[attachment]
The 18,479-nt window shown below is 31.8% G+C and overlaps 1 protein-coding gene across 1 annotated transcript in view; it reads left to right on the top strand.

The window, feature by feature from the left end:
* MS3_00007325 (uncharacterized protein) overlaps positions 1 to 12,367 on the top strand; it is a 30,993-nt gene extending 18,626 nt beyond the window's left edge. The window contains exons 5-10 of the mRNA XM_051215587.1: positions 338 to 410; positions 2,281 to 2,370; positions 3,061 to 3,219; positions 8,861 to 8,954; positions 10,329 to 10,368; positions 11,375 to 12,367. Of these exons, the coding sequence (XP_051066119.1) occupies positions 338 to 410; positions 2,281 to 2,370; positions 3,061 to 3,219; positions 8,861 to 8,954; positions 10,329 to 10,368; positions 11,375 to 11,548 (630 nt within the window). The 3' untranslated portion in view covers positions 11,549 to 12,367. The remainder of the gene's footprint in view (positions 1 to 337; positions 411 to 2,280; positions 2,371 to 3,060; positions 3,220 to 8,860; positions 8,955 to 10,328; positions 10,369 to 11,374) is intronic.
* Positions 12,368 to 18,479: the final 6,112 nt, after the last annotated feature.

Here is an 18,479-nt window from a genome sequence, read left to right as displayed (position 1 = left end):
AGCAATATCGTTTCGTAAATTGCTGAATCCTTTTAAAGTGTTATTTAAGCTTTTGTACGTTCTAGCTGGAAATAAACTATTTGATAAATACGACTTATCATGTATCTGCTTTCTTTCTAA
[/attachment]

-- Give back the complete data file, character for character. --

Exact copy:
The 18,479-nt window shown below is 31.8% G+C and overlaps 1 protein-coding gene across 1 annotated transcript in view; it reads left to right on the top strand.

The window, feature by feature from the left end:
* MS3_00007325 (uncharacterized protein) overlaps positions 1 to 12,367 on the top strand; it is a 30,993-nt gene extending 18,626 nt beyond the window's left edge. The window contains exons 5-10 of the mRNA XM_051215587.1: positions 338 to 410; positions 2,281 to 2,370; positions 3,061 to 3,219; positions 8,861 to 8,954; positions 10,329 to 10,368; positions 11,375 to 12,367. Of these exons, the coding sequence (XP_051066119.1) occupies positions 338 to 410; positions 2,281 to 2,370; positions 3,061 to 3,219; positions 8,861 to 8,954; positions 10,329 to 10,368; positions 11,375 to 11,548 (630 nt within the window). The 3' untranslated portion in view covers positions 11,549 to 12,367. The remainder of the gene's footprint in view (positions 1 to 337; positions 411 to 2,280; positions 2,371 to 3,060; positions 3,220 to 8,860; positions 8,955 to 10,328; positions 10,369 to 11,374) is intronic.
* Positions 12,368 to 18,479: the final 6,112 nt, after the last annotated feature.

Here is an 18,479-nt window from a genome sequence, read left to right as displayed (position 1 = left end):
AGCAATATCGTTTCGTAAATTGCTGAATCCTTTTAAAGTGTTATTTAAGCTTTTGTACGTTCTAGCTGGAAATAAACTATTTGATAAATACGACTTATCATGTATCTGCTTTCTTTCTAA